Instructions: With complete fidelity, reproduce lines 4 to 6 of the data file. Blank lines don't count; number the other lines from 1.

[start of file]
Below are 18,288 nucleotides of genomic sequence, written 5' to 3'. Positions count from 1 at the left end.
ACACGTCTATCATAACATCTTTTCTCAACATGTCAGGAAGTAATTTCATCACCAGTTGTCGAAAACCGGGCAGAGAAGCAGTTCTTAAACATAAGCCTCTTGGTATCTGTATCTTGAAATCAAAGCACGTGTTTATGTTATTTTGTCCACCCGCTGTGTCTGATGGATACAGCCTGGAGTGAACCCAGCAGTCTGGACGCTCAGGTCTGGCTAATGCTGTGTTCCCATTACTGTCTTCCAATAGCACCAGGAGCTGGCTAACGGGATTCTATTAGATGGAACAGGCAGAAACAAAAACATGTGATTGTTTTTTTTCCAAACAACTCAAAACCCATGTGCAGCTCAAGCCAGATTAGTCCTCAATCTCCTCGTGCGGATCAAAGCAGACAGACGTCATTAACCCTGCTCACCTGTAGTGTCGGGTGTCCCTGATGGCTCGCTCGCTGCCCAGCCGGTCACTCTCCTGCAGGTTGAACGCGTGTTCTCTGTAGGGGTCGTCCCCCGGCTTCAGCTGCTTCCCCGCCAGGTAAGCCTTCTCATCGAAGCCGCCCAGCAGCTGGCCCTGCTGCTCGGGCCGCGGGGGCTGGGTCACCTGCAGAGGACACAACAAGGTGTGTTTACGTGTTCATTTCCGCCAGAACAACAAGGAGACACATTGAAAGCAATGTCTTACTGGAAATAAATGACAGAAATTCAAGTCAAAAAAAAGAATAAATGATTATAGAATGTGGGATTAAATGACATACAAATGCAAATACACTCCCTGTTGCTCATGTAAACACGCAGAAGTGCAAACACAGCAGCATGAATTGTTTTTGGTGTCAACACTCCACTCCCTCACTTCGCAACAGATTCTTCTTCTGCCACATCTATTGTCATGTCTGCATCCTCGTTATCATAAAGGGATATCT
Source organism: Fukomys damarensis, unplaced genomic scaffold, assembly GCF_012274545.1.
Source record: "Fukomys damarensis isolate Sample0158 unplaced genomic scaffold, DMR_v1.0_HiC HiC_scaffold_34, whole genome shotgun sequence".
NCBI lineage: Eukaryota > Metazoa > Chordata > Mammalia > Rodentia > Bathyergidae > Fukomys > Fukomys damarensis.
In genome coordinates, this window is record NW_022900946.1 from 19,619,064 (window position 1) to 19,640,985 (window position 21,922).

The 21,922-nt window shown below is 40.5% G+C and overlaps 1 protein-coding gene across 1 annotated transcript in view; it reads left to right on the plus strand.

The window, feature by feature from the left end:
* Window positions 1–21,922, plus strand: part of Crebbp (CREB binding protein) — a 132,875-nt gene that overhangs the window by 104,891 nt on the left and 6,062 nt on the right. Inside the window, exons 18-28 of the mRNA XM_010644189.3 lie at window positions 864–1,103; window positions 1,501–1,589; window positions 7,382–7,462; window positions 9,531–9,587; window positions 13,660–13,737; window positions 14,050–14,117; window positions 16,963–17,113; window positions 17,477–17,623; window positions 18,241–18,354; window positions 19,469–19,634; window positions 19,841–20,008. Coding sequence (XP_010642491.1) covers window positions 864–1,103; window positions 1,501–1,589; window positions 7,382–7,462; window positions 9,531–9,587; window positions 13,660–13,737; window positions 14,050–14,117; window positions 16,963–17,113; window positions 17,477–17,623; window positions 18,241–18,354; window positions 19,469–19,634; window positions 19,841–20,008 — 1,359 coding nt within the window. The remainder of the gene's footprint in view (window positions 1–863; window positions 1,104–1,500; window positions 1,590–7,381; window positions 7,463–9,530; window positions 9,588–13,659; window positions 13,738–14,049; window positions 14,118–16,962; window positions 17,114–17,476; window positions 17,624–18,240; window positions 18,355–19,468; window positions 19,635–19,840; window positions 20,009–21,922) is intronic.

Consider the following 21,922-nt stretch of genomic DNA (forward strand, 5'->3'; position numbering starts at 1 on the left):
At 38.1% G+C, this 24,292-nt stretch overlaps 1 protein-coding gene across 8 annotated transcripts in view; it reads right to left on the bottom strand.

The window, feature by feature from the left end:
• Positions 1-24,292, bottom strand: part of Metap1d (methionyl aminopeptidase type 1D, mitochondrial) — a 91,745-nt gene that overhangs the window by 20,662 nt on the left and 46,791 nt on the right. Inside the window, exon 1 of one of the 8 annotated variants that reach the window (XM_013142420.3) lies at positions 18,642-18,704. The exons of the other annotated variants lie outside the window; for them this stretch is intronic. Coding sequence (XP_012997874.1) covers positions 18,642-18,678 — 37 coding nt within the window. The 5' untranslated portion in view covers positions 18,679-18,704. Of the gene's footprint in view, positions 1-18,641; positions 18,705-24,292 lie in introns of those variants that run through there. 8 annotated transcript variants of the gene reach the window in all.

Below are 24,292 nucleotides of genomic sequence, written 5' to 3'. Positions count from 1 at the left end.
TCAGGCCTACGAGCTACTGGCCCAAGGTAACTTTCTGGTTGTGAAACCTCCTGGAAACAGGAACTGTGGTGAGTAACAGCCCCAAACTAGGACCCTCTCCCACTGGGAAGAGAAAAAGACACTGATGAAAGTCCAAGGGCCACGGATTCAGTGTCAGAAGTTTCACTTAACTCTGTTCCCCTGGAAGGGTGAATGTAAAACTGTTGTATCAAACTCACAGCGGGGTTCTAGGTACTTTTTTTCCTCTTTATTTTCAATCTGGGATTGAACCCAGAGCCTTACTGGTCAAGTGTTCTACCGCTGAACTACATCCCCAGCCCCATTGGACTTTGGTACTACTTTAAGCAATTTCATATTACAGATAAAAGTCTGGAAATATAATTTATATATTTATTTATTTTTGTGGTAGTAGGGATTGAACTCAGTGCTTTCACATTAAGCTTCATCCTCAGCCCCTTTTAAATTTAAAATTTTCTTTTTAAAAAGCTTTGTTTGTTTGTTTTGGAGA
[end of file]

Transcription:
Source record: "Fukomys damarensis isolate Sample0158 unplaced genomic scaffold, DMR_v1.0_HiC HiC_scaffold_34, whole genome shotgun sequence".
NCBI lineage: Eukaryota > Metazoa > Chordata > Mammalia > Rodentia > Bathyergidae > Fukomys > Fukomys damarensis.
In genome coordinates, this window is record NW_022900946.1 from 19,619,064 (window position 1) to 19,640,985 (window position 21,922).